Tackle the bullies, but also the bystanders
WE talk big about zero tolerance of bullying, so how come the perpetrators are still getting away with it?
It's important to support the victims, but not to the exclusion of tackling the tormentors, and the bystanders who enable them.
Next Friday, March 16, has been declared the National Day of Action about Bullying and Violence.
OK, so let's get on with it.
We have years of stuffing around and stuffing up to make up for.
One in four children is a victim of bullying, a figure that has remained shamefully unchanged since 2009.
Nine years ago, when the Federal Government claimed to be getting serious about bullying and commissioned the first of many studies, then Education Minister Julia Gillard said schools needed more guidance to combat bullying.
Last week, Prime Minister Malcolm Turnbull took the unprecedented step of writing to principals, urging them to act.
Makes you wonder what, if anything, educators have been doing?
Zero tolerance has to mean just that - no exceptions, no excuses, no acceptance of repeated bullying.
How many kids have to die, or attempt suicide like the Gympie 12-year-old who is under observation in Brisbane's Lady Cilento Hospital, before this happens?
It's not good enough for schools to act on a reported incident of bullying then consider it sorted. They must closely monitor the situation because bullying can go underground when detected, only to resurface with a vengeance when the spotlight is off.
The government's bullyingnoway.gov.au resource, part of a $1.37 million spend of taxpayer dollars, says "the primary aim of the school's response is to restore a positive learning environment for all students", but the strategies advocated are not comprehensive or far reaching enough.
Many schools are scrambling to develop student wellbeing policies, but without intentionally creating a culture that says we care about and respect each other, policies are useless.
Educators must articulate and show students exactly what a positive learning environment looks like, and what each person must do to support it, because some kids come from homes where parents have no clue.
Bystanders, too, have an important role to play.
Doing nothing when abuse occurs, watching on like it's some kind of sport or YouTube video, condones the abuse and, worse, promotes it.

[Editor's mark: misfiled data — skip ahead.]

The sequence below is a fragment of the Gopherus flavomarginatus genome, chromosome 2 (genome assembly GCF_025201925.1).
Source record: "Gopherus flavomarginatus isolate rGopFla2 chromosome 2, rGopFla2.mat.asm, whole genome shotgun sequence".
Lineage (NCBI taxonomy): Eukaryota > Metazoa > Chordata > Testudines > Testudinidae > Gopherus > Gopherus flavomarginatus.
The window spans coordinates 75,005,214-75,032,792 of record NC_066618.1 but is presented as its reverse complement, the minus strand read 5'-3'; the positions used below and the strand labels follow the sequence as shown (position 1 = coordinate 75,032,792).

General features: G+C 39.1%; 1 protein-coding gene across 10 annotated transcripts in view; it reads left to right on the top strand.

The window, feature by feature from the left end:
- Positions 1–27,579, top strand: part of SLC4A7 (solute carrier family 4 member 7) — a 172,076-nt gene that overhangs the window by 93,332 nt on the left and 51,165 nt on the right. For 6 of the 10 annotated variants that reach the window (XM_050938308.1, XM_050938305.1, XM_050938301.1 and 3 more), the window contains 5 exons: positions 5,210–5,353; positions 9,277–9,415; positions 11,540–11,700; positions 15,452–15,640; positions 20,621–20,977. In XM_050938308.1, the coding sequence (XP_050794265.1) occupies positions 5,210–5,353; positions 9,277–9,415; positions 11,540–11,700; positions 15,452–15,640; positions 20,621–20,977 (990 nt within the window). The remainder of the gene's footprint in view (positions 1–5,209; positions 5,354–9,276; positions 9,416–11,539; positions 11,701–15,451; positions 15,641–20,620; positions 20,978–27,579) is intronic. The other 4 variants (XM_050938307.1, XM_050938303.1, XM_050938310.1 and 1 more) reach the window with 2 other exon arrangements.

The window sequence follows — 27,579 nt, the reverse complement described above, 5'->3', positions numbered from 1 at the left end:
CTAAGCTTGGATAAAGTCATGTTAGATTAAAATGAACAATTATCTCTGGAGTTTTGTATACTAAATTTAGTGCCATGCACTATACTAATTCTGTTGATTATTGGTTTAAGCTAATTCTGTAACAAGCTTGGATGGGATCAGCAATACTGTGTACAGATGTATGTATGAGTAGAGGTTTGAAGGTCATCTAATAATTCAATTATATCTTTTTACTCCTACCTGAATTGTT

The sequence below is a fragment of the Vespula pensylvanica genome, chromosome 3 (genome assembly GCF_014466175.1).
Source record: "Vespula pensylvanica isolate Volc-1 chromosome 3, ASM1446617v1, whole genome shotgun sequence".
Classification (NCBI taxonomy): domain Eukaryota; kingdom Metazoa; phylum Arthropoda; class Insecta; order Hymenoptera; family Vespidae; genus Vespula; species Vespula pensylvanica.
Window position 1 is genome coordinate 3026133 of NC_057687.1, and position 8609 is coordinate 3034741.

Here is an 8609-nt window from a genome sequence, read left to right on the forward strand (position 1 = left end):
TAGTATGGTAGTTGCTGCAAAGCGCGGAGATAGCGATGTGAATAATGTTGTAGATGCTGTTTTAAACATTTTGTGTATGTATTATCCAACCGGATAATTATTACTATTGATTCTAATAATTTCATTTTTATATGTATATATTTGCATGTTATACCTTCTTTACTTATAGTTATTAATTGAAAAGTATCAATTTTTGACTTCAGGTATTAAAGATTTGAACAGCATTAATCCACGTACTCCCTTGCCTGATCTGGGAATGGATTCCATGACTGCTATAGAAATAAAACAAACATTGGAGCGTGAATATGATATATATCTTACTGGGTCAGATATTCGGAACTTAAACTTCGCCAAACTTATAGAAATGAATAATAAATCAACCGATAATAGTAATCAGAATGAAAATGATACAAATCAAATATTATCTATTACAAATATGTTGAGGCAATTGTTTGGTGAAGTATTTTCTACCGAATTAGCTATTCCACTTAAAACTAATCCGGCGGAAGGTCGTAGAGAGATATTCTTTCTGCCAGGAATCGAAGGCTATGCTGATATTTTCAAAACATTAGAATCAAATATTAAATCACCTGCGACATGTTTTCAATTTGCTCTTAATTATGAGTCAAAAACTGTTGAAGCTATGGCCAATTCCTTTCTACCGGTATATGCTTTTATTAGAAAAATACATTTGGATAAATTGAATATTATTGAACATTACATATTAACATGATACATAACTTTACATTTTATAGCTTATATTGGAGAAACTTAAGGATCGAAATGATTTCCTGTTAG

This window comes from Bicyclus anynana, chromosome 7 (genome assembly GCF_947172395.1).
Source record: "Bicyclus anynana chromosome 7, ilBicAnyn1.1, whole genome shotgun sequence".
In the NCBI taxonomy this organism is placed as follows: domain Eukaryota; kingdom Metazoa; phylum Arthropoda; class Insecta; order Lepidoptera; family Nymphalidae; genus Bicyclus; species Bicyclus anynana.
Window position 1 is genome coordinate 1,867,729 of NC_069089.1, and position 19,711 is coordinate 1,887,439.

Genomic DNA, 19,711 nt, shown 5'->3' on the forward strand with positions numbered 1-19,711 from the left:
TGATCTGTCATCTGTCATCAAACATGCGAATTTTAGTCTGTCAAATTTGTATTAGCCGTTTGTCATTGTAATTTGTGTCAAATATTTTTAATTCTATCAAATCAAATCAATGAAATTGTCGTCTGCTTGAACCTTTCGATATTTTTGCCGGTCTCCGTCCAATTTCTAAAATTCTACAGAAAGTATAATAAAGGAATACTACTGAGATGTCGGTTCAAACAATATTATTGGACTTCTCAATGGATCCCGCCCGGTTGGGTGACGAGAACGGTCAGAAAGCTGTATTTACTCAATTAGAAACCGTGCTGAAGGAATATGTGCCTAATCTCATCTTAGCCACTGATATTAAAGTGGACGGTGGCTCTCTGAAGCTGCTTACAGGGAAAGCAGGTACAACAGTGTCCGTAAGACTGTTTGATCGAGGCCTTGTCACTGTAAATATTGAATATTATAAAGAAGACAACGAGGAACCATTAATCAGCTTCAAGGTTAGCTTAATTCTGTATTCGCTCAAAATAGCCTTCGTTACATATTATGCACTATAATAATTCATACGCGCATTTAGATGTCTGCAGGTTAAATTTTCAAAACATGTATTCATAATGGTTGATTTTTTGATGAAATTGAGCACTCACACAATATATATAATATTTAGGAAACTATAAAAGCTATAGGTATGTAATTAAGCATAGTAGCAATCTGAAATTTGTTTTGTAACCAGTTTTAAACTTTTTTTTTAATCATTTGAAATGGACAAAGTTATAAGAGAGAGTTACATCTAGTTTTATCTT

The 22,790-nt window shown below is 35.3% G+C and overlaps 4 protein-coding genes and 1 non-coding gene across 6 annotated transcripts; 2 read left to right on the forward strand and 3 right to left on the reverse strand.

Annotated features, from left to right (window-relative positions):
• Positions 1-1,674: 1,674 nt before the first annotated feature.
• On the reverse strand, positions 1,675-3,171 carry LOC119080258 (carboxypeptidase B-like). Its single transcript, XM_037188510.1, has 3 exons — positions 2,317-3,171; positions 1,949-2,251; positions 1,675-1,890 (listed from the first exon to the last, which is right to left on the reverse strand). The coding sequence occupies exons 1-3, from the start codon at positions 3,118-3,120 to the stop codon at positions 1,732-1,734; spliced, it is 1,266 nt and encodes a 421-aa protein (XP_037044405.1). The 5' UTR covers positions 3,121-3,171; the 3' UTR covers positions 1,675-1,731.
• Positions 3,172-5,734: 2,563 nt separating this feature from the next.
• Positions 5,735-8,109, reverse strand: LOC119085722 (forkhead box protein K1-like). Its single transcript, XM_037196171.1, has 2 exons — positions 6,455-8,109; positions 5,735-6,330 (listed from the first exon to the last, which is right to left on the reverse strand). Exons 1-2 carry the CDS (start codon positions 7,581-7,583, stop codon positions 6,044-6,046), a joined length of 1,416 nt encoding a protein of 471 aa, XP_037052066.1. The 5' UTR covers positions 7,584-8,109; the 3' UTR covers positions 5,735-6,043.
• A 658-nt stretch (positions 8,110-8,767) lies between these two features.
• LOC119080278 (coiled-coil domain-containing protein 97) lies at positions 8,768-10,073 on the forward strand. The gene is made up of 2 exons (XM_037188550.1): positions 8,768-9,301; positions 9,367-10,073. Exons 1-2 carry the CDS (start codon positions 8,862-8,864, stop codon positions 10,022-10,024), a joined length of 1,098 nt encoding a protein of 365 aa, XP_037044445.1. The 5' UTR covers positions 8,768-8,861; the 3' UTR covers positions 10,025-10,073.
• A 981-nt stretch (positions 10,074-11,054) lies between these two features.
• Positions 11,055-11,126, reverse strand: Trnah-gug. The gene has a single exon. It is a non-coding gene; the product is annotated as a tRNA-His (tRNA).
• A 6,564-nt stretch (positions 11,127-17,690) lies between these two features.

Bullies prefer to torment others in front of their peers, according to GreatSchools.org, but when the "audience" expresses disapproval, bullies are more likely to stop.
When it doesn't, bullies go their hardest.
Interestingly, bystanders can also be negatively affected by bullying, with Pennsylvania State University research finding this secondary trauma can last for years, both for those who egged on the bully and the victim's friends who didn't help.
Trust is broken and relationships suffer.
Australian psychologist and bullying researcher Dr Helen McGrath says bullying demands a whole-of-community approach.
Dr McGrath, instrumental in the formation of the National Safe Schools Framework, says parents must support schools by reinforcing "pro-social" values such as kindness and respect.
A parent of a child who is bullying can say, 'we don't do that in our family', she says.
Yet how often do we see parents making excuses for appalling behaviour?
My child couldn't possibly do this. He/she is a "good kid". The school must be wrong, or picking on my child.
How about having an open mind, and taking a serious interest in your child's wellbeing and that of others?
Bullies aren't born, they're made. Typically, they develop self-esteem issues (too high or too low), lack empathy and resilience, and their desire for power and control is extreme.
Some bullying behaviour is linked to personality disorders, but most can be corrected with firm discipline and the setting and enforcing of boundaries, the type of tough love many parents avoid these days.
We've all seen what happens when bullying goes unchecked. Little thugs grow into big thugs.
They throw their weight around in boardrooms and on building sites, identifying targets to abuse and belittle for their own perverse satisfaction.
Their behaviour costs the national economy around $36 billion a year, according to the Productivity Commission, and damages the health of workers and of organisations.
They perpetrate violence in the home, often leading to the death of innocents, and they create an insidious cycle because abused children are more likely to become abusive adults.
One in four childhood thugs winds up before the courts by the age of 25.
And, according to an Australian Institute of Family Studies report, children who bully increase their risk of later depression by 30 per cent.
Bullying is not a childhood affliction that kids can be expected to outgrow.
This insidious behaviour needs to be dealt with, and the earlier the better, because, when all is said and done, the perpetrators and bystanders also deserve a decent shot at a happy life.
Imagine what zero tolerance could achieve in the prevention of crime and of mental health issues, which can render people unable to reach their potential in jobs and relationships.
Imagine how much better society would be if educators, parents and politicians truly worked together and acted on zero tolerance instead of just talking about it.
Kylie Lang is an associate editor of The Courier-Mail.